So I had some time between classes to try out some new moves…
I’ve been feeling my upper body get stronger and thought I’d try some flying poses- from handstand to forearm stand, to flying pigeon. Flying pigeon I haven’t tried in a while- but right now seemed a good time to try it. Why not?
So I lifted up on the right side and actually got my leg higher than I thought. Tried the left side and basically saw my life flash before my eyes- almost going head first into the mat. A quick extra grip and tightened muscles and I just caught myself before the fall.
I sat there for a moment, abruptly sitting back on my mat. I didn’t feel that immediate relief when you save yourself from falling. I felt disappointed.
I’ve always been told that your practice reflects things in your mind that you’re not quite conscious of yet. I’ve experienced some moments where I was in a pose and I would come to strange realizations. And here I am with my mat basically rolling its eyes at me waiting for me to explain what’s goin’ on in my crazy head.
Disappointment? I mean yea I couldn’t fully extend my leg and need to work on the pose. But that wasn’t it. I wasn’t angry at my body for not being able to do it. I was frustrated that my mind didn’t let me fall. But I guess it’s not so easy when the consequences of the fall aren’t so physical.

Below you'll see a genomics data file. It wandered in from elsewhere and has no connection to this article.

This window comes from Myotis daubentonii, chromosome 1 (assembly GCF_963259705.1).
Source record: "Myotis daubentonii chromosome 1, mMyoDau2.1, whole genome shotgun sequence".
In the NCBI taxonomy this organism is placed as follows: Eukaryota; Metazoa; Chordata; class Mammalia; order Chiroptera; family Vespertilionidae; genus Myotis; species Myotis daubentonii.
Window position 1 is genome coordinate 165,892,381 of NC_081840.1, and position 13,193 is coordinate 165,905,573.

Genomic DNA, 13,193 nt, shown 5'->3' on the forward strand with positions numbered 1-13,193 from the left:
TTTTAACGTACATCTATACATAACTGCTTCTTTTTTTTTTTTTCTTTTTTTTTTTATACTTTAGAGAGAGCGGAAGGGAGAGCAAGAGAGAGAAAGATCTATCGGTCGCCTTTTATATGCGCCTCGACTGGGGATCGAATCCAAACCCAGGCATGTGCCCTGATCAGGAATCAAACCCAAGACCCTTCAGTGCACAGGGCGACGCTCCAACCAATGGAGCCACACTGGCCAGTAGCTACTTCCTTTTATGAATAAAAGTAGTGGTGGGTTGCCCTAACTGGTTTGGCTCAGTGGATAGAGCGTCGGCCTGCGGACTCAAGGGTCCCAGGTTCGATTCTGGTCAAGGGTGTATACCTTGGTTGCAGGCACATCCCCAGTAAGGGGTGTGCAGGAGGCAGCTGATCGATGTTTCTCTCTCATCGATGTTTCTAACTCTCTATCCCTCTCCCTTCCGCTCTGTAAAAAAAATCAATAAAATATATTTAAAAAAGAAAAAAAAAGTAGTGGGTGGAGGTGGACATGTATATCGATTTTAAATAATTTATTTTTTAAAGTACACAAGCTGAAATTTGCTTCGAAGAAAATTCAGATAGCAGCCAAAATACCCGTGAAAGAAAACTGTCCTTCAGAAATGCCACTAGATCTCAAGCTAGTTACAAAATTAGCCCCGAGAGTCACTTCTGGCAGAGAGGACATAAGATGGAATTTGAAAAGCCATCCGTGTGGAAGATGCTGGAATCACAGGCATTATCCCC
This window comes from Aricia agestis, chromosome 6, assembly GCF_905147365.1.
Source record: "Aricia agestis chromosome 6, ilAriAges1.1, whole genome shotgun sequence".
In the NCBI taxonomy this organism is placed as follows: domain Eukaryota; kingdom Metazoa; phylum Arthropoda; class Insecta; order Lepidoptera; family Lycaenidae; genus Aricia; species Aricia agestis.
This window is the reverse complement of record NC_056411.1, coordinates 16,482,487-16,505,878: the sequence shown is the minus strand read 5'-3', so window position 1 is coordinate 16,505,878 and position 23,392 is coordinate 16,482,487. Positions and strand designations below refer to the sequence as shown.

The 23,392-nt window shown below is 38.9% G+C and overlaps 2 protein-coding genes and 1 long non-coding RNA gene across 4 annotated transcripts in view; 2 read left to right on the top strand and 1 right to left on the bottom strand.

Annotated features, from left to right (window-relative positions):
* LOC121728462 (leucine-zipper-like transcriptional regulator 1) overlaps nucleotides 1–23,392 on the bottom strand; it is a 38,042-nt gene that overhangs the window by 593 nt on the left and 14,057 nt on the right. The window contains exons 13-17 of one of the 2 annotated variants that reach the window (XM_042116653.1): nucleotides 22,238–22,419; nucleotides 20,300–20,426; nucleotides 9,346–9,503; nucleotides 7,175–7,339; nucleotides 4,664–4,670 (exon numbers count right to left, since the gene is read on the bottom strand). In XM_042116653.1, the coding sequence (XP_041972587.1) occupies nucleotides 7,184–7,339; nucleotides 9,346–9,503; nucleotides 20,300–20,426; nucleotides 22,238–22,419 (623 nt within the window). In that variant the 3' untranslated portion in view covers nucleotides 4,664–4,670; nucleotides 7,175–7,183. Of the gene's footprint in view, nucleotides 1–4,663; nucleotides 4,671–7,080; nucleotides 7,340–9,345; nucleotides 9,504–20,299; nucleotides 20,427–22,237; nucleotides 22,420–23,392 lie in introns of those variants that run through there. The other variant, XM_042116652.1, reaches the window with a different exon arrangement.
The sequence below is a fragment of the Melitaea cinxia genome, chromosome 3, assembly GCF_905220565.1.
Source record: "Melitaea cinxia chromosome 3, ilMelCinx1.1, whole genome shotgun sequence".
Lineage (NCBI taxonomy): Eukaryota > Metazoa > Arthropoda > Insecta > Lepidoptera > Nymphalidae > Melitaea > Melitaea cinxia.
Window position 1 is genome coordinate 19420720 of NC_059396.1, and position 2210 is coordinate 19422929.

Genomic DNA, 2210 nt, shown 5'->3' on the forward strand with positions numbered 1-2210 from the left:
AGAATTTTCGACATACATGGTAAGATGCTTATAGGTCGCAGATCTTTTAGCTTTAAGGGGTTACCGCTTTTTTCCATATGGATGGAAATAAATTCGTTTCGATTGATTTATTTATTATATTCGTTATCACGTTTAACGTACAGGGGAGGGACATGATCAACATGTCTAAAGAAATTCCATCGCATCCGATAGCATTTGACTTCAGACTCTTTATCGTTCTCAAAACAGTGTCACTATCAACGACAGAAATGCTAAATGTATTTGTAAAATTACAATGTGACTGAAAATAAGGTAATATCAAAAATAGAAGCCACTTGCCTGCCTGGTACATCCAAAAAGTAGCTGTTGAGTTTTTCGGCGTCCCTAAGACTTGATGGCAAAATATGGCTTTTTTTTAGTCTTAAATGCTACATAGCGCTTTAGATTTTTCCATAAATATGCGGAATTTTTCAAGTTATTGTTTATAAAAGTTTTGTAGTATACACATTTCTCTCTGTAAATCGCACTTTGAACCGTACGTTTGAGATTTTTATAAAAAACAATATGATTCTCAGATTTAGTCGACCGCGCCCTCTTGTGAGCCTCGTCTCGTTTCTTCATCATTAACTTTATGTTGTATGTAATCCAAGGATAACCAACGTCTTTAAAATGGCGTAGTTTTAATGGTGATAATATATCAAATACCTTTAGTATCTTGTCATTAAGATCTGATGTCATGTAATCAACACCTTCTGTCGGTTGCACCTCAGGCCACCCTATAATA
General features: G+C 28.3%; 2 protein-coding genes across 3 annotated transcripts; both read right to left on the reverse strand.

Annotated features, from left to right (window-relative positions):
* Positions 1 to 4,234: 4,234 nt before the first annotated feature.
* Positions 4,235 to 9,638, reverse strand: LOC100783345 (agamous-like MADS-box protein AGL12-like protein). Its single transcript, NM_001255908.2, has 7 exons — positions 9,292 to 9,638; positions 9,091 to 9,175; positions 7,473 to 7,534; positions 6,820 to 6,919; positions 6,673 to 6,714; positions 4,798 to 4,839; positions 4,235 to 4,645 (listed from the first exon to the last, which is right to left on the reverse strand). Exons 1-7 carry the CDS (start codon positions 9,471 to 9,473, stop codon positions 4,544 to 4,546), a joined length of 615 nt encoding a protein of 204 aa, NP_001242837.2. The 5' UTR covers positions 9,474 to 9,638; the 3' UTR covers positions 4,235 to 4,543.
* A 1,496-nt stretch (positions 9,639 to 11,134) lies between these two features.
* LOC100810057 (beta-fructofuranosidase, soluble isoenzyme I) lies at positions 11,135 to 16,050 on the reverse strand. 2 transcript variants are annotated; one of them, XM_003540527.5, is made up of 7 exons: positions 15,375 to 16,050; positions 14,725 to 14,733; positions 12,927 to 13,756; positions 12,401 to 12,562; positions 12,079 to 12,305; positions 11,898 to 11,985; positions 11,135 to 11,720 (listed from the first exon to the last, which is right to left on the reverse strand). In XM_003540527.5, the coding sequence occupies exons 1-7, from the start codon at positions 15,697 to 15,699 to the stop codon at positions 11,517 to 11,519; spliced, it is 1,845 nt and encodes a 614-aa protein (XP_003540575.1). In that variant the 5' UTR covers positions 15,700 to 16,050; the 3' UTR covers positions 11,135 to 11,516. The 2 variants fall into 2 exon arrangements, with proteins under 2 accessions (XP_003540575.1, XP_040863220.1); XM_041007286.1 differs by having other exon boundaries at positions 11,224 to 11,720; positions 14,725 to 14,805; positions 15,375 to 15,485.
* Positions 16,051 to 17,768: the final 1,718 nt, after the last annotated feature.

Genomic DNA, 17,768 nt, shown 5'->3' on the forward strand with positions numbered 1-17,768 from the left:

These feelings, thoughts, emotions are lingering in our bodies, waiting for an opportunity to come out. They sit at the corners of our hips, nestle in the middle of our brow, sink into the backs of our legs waiting for the perfect moment to confuse the hell out of us and get us to actually admit to our true feelings. (Cue eye roll towards mat. Ugh.)
Maybe I never truly fall? I almost fall. I almost go for it, I almost say how I feel, but I pull back right before I’m down. I mean how many times do we do that? Catch ourselves right before we want to say something. Stop right before it gets good. Is it 100% satisfaction that you feel after those moments?
Quite honestly, I don’t really have the answer. I know there are times when speaking our truth and being vulnerable is truly scary. I saw it in that split second on my mat that night. But as we reach a deep practice we also reach down to those feelings and thoughts that we are hiding (and possibly avoiding). We need to trust what our mat is trying to tell us so body can link with mind, and mind can link with heart. This chain reaction keeps growing until the leash is so long that nothing can hold you back.
Not even the fear of falling.